A year went by and then the Dutch licensing authority changed the system, requiring owners of cars, which had not been properly registered, to register their cars. And yes, bingo! This time another name showed up for PD-68-11. The owner happened to live quite close by and a visit was duly paid to a flat on the 6th floor of a block of flats. Ringing the door, a skinny elderly man opened, but only about 10 cm because he could’t open the door any wider due to the many cardboard boxes stored to the ceiling in his hall. Raising the matter of the SS1, it was immediately obvious that this was a very touchy subject and my dad didn’t really get any further during this visit, leaving the place in total disappointment after all those efforts.
But my dad is not the type to give up easily, and eventually the two got to know each other quite well, exchanging letters every now and then, in which my dad made all kind of possible proposals to trade the SS1 for a driving sports car, e.g. a Singer Nine or an MG.
The owner later told my dad that one day Mr. De Koff had also shown up at his flat in company of… the local police! Apparently De Koff had seen an opportunity to make money once more on the SS1, but being old and not knowing how to trace the new owner, had called in the assistance of the municipal police, who took him to the owner.
The owner was always in very fragile health and kept holding off, saying he was too tired to talk or had turned sick again. His poor health he claimed was the result of a trauma he had caught during WW2 in Germany where he had been taken for the Arbeitseinsatz (forced labour).
Letters kept going back and forth for years and the owner was even taken on several visits to my dad’s house (he always had to fetch and return the man, because of his ill health), but it never came to anything.
After sixteen years!!! My dad eventually gave up, having acquired his first Delahaye, which required full restoration. During all those years he kept visiting the SS1, which was getting in no better condition, although it was always dry stored and the premises around it had been modernized.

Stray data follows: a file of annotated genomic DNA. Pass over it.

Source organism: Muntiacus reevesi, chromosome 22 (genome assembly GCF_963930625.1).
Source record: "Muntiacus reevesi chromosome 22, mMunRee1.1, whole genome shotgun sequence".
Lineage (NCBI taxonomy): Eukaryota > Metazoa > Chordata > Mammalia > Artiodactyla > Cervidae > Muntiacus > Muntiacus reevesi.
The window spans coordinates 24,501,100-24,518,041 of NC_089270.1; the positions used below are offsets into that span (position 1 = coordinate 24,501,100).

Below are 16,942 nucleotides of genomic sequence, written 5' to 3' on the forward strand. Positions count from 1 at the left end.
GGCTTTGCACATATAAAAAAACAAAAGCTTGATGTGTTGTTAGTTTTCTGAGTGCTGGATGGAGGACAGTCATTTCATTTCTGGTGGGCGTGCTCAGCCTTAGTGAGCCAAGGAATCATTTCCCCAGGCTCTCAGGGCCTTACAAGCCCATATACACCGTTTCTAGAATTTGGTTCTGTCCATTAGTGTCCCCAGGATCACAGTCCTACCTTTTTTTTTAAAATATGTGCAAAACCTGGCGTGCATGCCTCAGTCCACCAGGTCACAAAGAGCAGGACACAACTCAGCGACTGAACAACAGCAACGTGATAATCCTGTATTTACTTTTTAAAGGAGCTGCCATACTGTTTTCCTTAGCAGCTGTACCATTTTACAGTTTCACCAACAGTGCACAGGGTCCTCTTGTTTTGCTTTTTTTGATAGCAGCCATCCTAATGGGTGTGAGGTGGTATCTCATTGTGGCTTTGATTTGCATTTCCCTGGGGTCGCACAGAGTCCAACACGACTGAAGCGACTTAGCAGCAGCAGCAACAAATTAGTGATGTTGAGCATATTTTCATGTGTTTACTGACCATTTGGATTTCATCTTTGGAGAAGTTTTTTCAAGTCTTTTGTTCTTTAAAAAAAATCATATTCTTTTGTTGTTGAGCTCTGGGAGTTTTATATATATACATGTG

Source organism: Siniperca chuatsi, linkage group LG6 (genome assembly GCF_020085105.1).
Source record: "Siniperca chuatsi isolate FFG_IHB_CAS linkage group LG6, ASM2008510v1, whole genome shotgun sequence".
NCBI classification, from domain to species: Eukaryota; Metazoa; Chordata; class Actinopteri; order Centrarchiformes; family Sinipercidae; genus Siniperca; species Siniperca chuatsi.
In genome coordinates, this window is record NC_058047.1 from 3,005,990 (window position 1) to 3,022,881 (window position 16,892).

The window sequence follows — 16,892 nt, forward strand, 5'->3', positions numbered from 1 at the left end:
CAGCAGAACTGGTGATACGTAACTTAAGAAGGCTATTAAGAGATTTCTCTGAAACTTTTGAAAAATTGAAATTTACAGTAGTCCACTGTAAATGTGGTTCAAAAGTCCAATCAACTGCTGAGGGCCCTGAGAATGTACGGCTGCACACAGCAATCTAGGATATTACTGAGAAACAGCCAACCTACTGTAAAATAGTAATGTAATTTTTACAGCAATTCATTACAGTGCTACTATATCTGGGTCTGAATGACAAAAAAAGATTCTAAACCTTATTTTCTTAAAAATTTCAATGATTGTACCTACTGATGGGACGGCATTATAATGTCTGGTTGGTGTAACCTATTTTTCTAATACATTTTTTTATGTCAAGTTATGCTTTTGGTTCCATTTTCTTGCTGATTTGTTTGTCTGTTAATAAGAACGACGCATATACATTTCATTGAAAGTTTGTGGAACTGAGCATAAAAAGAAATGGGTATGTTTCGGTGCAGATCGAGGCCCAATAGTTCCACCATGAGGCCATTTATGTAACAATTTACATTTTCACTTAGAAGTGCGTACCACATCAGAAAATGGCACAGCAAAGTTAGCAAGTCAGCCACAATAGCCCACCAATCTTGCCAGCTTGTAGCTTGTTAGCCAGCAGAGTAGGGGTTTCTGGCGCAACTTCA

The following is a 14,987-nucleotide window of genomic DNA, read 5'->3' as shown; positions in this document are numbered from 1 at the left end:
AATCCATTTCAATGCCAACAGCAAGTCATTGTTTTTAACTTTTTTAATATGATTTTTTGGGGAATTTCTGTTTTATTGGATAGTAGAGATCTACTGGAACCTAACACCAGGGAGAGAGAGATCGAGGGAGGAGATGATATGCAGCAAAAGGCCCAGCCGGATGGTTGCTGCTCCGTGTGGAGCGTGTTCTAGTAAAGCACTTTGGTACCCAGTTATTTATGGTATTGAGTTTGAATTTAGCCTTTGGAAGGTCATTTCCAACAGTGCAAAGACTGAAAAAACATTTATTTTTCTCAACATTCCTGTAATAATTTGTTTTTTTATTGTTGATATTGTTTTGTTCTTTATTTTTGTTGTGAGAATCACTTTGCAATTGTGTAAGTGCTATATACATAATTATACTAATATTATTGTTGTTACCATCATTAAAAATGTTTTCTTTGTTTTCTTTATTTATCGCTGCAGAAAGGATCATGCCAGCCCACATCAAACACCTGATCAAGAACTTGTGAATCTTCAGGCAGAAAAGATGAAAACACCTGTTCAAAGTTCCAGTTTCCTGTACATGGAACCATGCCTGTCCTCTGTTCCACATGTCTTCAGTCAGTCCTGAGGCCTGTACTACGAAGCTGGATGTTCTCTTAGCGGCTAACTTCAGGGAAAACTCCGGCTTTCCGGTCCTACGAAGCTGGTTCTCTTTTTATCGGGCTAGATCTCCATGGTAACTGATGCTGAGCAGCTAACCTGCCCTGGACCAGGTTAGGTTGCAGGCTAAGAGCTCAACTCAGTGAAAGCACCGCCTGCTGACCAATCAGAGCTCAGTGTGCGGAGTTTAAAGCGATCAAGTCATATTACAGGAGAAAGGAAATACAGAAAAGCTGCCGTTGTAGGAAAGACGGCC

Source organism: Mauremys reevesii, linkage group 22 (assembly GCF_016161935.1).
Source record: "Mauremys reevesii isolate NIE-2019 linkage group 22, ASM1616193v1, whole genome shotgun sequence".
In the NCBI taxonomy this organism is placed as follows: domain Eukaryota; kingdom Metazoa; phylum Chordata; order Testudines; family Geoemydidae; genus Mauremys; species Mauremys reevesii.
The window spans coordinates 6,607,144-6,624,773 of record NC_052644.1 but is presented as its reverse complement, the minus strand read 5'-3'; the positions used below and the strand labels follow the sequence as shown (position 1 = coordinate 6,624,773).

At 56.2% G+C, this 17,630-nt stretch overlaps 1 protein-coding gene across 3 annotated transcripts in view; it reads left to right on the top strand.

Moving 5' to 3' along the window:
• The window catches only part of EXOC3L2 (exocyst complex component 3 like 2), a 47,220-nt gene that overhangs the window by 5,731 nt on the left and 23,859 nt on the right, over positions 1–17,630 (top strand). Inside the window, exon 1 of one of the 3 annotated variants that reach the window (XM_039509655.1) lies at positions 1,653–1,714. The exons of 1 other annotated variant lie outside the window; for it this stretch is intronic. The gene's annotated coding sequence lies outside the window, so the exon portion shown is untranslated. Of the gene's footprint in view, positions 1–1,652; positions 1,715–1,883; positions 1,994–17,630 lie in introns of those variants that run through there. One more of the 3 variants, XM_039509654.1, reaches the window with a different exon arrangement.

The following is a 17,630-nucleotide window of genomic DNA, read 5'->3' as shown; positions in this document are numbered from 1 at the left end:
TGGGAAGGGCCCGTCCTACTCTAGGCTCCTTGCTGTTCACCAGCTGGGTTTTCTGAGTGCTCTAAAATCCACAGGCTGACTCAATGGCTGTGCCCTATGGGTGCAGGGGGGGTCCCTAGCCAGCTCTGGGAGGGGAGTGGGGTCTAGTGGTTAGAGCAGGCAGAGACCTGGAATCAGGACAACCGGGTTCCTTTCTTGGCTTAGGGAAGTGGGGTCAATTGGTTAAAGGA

Then, one day in 1991, he decided to reveal the SS1 saga and hand over all the information to his friend Bas. But Bas, an ardent collector of English cars, especially MGs, also had no success with the owner for many years. Eventually my dad decided to give it one more try and went to see the garage proprietor and convinced him to send a bill for all those years of storage to the owner. Although he was upset, even though he had been warned in advance by my dad of the bill coming, the owner paid, with the agreement that the car would be taken to its new home… The garage of Bas.
Years and years followed during which the SS1 remained properly stored at Bas’ place. Bas also kept quiet about the SS1, just like my dad. Many friendly exchanges were made over those years between Bas and the owner, until the communications went quiet and it appeared that the owner had deceased. Sadly Bas’ health had also deteriorated to the extent that he was no longer capable to restore the SS1 himself and it has been entrusted to a young friend now who has sympathetically returned the SS1 to the condition it must have last been in the 1950s. In this preserved condition the car can be admired next weekend at Apeldoorn.